This study demonstrates that caveolae, omega-shaped membrane invaginations, are involved in cardiac sodium channel regulation by a mechanism involving the α subunit of the stimulatory heterotrimeric G-protein, Gαs, via stimulation of the cell surface β-adrenergic receptor. Stimulation of β-adrenergic receptors with 10 μmol/L isoproterenol in the presence of a protein kinase A inhibitor increased the whole-cell sodium current by a "direct" cAMP-independent G-protein mechanism. The addition of antibodies against caveolin-3 to the cell's cytoplasm via the pipette solution abrogated this direct G protein-induced increase in sodium current, whereas antibodies to caveolin-1 or caveolin-2 did not. Voltage-gated sodium channel proteins were found to associate with caveolin-rich membranes obtained by detergent-free buoyant density separation. The purity of the caveolar membrane fraction was verified by Western blot analyses, which indicated that endoplasmic/sarcoplasmic reticulum, endosomal compartments, Golgi apparatus, clathrin-coated vesicles, and sarcolemmal membranes were excluded from the caveolin-rich membrane fraction. Additionally, the sodium channel was found to colocalize with caveolar membranes by immunoprecipitation, indirect immunofluorescence, and immunogold transmission electron microscopy. These results suggest that stimulation of β-adrenergic receptors, and thereby Gαs, promotes the presentation of cardiac sodium channels associated with caveolar membranes to the sarcolemma.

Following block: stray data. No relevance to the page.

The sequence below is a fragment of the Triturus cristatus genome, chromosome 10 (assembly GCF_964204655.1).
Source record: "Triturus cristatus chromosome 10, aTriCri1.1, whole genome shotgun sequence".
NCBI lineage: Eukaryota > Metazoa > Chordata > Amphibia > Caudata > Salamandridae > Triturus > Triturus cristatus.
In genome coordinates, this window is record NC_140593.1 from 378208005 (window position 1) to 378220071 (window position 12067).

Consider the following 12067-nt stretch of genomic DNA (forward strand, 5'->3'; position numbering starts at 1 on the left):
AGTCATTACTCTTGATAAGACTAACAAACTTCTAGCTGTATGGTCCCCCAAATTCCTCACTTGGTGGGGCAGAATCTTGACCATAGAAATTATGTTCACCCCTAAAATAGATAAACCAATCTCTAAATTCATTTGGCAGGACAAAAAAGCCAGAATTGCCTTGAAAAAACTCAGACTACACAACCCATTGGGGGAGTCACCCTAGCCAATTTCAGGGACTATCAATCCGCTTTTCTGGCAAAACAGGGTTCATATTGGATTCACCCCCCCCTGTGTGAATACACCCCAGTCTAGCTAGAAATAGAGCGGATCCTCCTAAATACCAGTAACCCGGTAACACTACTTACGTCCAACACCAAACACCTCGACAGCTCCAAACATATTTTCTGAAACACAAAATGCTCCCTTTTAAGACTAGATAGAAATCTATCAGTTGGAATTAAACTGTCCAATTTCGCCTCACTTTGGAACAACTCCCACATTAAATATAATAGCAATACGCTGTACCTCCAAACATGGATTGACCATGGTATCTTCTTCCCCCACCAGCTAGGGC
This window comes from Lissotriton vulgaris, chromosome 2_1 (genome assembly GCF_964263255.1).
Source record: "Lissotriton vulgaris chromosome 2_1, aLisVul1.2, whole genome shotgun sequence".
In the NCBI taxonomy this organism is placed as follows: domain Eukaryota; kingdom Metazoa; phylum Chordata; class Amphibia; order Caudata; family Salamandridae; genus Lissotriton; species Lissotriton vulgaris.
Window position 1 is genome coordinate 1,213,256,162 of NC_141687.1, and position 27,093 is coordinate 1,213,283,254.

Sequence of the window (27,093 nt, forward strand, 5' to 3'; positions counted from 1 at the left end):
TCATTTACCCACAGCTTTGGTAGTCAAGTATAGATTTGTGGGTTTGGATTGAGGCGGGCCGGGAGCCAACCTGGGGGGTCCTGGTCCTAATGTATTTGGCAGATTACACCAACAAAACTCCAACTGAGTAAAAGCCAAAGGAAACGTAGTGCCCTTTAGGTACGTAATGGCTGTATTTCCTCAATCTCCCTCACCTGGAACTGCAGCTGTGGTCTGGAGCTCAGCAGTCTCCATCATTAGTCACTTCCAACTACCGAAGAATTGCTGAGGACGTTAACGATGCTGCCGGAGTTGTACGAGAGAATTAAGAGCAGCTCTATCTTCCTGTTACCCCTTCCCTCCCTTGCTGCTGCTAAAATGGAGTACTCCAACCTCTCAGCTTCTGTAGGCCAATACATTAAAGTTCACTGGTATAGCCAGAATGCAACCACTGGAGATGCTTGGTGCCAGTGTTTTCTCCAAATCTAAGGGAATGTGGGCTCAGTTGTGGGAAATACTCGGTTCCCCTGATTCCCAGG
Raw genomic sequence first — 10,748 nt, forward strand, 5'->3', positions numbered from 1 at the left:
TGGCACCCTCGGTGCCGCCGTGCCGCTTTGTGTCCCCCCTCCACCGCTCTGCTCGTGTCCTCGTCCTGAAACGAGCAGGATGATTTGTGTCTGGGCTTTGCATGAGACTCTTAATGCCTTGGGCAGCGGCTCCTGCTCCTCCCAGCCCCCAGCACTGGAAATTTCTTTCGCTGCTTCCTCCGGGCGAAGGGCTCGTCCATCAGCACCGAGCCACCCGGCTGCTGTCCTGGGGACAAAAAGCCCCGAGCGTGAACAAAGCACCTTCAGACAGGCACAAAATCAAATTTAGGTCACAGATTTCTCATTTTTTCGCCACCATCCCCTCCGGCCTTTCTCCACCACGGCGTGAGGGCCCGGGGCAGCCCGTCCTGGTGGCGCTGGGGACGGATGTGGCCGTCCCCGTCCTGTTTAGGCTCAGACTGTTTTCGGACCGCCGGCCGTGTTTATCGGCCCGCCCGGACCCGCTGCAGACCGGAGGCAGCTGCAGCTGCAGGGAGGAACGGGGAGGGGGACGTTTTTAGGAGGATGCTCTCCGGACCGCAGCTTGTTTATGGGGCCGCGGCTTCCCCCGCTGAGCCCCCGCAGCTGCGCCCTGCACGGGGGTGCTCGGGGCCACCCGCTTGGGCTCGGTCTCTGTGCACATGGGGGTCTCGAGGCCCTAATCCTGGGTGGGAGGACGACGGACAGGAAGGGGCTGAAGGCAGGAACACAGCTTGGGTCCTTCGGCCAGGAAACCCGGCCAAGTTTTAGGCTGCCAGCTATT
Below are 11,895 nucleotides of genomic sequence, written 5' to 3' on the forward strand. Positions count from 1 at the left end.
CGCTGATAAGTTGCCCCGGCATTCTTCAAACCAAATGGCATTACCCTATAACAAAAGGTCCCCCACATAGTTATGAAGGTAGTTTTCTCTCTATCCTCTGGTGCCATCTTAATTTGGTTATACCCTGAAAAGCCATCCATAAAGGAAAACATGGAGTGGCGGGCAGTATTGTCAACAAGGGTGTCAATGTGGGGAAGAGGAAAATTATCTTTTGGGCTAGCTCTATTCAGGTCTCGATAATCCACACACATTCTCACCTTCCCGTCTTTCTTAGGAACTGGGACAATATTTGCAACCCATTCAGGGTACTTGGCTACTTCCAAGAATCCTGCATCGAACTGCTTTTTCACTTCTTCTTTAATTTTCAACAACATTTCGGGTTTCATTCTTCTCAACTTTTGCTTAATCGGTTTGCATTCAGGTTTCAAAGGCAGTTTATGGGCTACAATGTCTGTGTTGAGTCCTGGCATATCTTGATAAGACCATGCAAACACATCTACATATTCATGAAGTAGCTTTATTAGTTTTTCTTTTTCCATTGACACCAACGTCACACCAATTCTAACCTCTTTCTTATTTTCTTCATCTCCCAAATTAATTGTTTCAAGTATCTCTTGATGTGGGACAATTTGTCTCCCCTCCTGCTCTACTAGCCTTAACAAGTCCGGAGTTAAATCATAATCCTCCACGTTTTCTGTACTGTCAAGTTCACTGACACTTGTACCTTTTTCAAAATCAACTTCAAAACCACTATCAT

- Ion channel
- Signal transduction
ASJC Scopus subject areas
- Cardiology and Cardiovascular Medicine